I used laptops for a while, but with my 2016 Spectre X360, I realised that I was using it 99% of the time docked on my desk at home, apart from a brief stint as an intern at a language translation office. When I needed something a bit beefier for testing VMs, I bought a Ryzen desktop, it was a lot cheaper than a laptop with Core i9 and 32GB RAM... And, since I bought it, I've used my Spectre once, because I wanted to look something up when I was upstairs. I donated the Spectre to my wife, who uses it a couple of times a month.

      If you aren't travelling or needing to work on the move, a desktop is cheaper and more powerful at the same time.

      I'd love to replace my ThinkPad at work with a desktop, but I do need to move between home office and the office and various sites. I rarely use it as a laptop, just as a transportable "desktop". It gets plugged into a dock at work and at home, I work with a ergonomic keyboard and mouse and 2 external displays at both locations. A small, portable box that plugged into the dock would be just as useful and a lot cheaper as it wouldn't need a display, keyboard and trackpad...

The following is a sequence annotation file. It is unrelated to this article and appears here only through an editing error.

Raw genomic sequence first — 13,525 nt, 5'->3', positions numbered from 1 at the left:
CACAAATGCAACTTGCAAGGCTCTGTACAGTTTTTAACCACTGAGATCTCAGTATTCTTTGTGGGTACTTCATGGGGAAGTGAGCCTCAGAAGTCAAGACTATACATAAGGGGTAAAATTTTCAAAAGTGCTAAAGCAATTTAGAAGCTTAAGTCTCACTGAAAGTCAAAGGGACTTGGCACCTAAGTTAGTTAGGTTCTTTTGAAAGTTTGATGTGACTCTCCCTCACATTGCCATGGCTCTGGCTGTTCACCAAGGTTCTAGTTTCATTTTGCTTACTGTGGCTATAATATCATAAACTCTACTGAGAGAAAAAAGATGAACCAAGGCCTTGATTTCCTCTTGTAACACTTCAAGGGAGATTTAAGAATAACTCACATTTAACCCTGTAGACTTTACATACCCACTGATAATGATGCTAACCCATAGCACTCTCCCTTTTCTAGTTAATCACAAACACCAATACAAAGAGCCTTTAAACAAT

• red.radar

      In reply to Harrymyhre:

      Laptops have terrible thermal envelopes. If you want the performance the desktop is always the better option as they can sustain the high clocks without throttling back.


      I proved this to myself when doing a handbrake transcode of a movie on my laptop and watched the CPU shoot up to 80c and the core frequencies drop to 2.0ghz and of course the fans were screaming.


      so if you really don’t need the portability then the trade off for performance sacrificing a little portability is a good call

    • mattbg

      In reply to Harrymyhre:

      If all you do is browse and write, a laptop is probably fine, but if I want a laptop then it will need to be a light and portable one, and there is a huge real-world difference in performance between an ultrabook laptop and a high-end desktop, regardless of benchmarks that show some with similar burst/peak performance.